The Warriors conquered the high-flying Panthers on Sunday thanks largely to a dominant second half and the efforts of a couple of players who pushed through the pain barrier for the cause.
Having already had second-rower Jayson Bukuya ruled out of the game due to a concussion just before halftime, the Warriors were further weakened when Nathan Friend left the field for tests after suffering a head knock himself just minutes into the second period.
Leading 18-16 at the time, the game was hanging in the balance for the Warriors, and when Ben Henry had to receive attention following pain in his troublesome left knee the signs looked ominous.
But both Henry and Friend, once cleared of concussion, pushed through to finish the game as the Warriors’ highest tacklers (Friend 41 and Henry 37) and help turn a 16-12 halftime deficit into a 30-20 win.
“It was a massive effort from Ben because we lost Nathan for a period of time there and [Ben] was struggling himself,” coach Andrew McFadden said following the victory at Mount Smart Stadium which ended Penrith’s five-game winning streak.
“We kept on checking on him, but he kept saying he wanted to play through, so it was very fortunate he was able to do that because it was a key part of our game.
“Nathan took a bit of a knock there but was fine and cleared by the doctor.
“It’s something we will look at obviously, but he was able to come back on and sometimes that happens in games.
“We get a good chance to rest him this week as well.”
Knowing the importance of his presence given the Warriors had four forwards on the bench and no genuine backup options at hooker, Friend came back on to guide the Warriors home in a second half where they scored 18 points and conceded just four.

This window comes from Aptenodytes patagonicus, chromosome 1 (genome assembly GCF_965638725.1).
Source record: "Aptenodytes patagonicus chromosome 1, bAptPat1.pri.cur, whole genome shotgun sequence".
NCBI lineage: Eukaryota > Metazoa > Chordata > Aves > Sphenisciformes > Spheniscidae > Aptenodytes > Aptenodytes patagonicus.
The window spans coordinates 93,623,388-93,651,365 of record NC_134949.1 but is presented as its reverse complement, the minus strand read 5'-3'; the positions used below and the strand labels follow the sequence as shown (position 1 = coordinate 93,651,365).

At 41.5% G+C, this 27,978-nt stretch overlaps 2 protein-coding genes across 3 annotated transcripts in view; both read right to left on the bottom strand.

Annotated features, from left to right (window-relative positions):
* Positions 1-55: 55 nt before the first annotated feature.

The former Storm and Titans dummy-half said he wouldn’t have even contemplated returning had he and the doctor not been 100 per cent sure he was clear of concussion.
“I’m OK, I am lucky that we have the week off now,” he said. “I won’t do anything and will just rest up and be right for a couple of weeks’ time.
“The doc put me through the normal tests and everything was fine. I didn’t lose consciousness and I knew where I was, everything was fine.
“If anything had happened I would certainly not have gone back on, that’s for sure.”
The efforts didn’t go unnoticed by former Queensland State of Origin centre Dane Nielsen, who singled the two out as inspirations in the club’s eighth victory of the season.
“We knew it was going to be a tough battle and that’s why there are a few boys battered and bruised, but that’s rugby league and that’s why we love it,” Nielsen said following his first game back in the NRL after a five-game stint in the NSW Cup.
“You are not always going to feel 100 per cent. Whether it’s before the game, that week or even during the game.
“It is good to see the mental toughness side of it, for those blokes to finish the game off like we needed them too was very inspirational and that goes a long way to us winning games.”